The ECtHR has previously recognised people living with HIV/AIDS as a ‘vulnerable group’ (Kiyutin v Russia, para 64) having faced deeply rooted prejudice, widespread stigma and social exclusion (I.B. v Greece, para 80). The Court has established that, in respect of any restriction of the rights of such a ‘vulnerable group in society that has suffered considerable discrimination in the past…the State’s margin of appreciation is substantially narrower and it must have very weighty reasons for the restrictions in question’ (Kiyutin, para 63). The significance of this vulnerability and long-standing history of prejudice is heightened in the context of a policy that sets persons apart on the basis of their HIV-positive status in a site that is as replete with risks of physical, psychological and dignitarian harms as the prison.

Rather than being premised on ‘weighty reasons’, however, the prison policy of segregated detention in Dikaiou was clearly rooted in a concern to quell the worries of fellow inmates towards the applicants’ HIV/AIDS status. The ECtHR has in the past acknowledged that ‘ignorance about how the disease spreads has bred prejudices which, in turn, [have] stigmatised or marginalised those infected with the [HIV/AIDS] virus’ (I.B. v Greece, para 81). In I.B. v Greece, the ECtHR found that the applicant had been fired by his employer because of pressure from other employees who were concerned about the applicant’s HIV status, and held that the applicant had been discriminated against on the basis of his health, in violation of Article 14 taken together with Article 8 ECHR. Despite the ECtHR’s reasoning in I.B. v Greece that ‘supposed or expressed prejudice’ on the part of those who do not share the HIV/AIDS status could not be relied upon as a pretext to cause material or dignitarian harm to people living with HIV/AIDS (I.B. v Greece, para 87), Dikaiou upholds such stigma-based anxieties as a legitimate basis for differential treatment. This is all the more significant because what is at stake is the right not to be subjected to torture or inhuman or degrading treatment or punishment, an absolute right whose contravention is conclusively unlawful, and whose absolute character is tied to the egalitarian commitment to human dignity that underpins the ECHR as a whole (Vinter v UK, para 113).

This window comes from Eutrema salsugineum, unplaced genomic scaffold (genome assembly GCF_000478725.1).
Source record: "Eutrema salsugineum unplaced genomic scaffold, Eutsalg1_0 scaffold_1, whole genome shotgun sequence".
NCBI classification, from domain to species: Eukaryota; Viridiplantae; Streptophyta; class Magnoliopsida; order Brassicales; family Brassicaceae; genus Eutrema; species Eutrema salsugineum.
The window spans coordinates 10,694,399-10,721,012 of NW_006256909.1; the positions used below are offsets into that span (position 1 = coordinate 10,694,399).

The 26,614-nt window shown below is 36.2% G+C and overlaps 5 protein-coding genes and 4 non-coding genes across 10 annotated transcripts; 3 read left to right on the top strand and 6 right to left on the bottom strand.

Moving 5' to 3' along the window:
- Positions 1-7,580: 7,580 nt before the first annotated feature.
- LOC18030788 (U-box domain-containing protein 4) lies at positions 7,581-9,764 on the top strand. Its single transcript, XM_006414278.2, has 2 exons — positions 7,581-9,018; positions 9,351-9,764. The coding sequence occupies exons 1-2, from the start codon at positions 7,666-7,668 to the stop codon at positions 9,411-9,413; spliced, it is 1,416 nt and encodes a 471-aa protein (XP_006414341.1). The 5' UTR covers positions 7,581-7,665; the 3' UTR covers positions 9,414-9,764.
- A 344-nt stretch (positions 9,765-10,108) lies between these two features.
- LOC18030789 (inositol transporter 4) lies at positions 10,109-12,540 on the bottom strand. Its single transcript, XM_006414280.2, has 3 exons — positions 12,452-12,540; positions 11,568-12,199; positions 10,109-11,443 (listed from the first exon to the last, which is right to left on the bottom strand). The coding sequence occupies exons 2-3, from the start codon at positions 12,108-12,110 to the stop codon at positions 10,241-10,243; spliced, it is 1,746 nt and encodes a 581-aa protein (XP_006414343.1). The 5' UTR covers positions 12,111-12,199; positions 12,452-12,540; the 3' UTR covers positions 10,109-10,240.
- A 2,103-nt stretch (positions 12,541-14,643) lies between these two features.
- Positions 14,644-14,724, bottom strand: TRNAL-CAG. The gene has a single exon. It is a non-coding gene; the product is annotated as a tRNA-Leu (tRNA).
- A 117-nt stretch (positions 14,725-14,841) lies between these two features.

Broader implications for prison administration

The ECtHR’s reasoning in Dikaiou has broader implications on what measures may be deemed legitimate, and thereby Convention-compatible, within prison administration. The ECtHR has long held that, for punishment or ‘treatment associated with it’ to reach the Article 3 ‘threshold’ of severity, the ‘suffering or humiliation involved must go beyond that inevitable element of suffering or humiliation connected with a given form of legitimate treatment or punishment’ (A v United Kingdom, para 127 – emphasis added). The legitimacy of a measure causing suffering, such as a restrictive prison regime, is determined by what the Court deems legitimate aims of prison administration, a category that is increasingly shaped by the centrality of rehabilitation as a penological principle within Article 3 ECHR, and which excludes the aim of furtherpunishment (Mavronicola 2015, p. 735). The Court accepts measures which isolate prisoners or restrict their movements within the prison where such measures remain respectful of human dignity and insofar as applied solely, and only to the extent necessary, to avert concrete risks of harm posed by the individual subjected to them (ibid). It should be evident that neither an aim nor a treatment is ‘legitimate’ if it is discriminatory and stigmatising in character. The Thebes prison policy of segregating prisoners living with HIV/AIDSwas neither aimed at nor necessary to provide protection from harm but was instead orientated at alleviating stigma-based anxiety about a wrongly perceived danger. Accordingly, the suffering and experience of degradation created by the segregation of the prisoners in Dikaiou should not be seen as an ‘inevitable element of suffering or humiliation connected with a given form of legitimate treatment or punishment’. Nonetheless, that is precisely what the Court’s finding suggests. Treating the stigma-driven decision of the prison authorities to physically separate prisoners living with HIV/AIDS from the rest of the prison population as Convention-compatible normatively endorses the stigma that has been historically ascribed to people living with HIV/AIDS. On account of their particular circumstances, the applicants may even be said to have experienced segregation in detention as punishment for their HIV/AIDS status.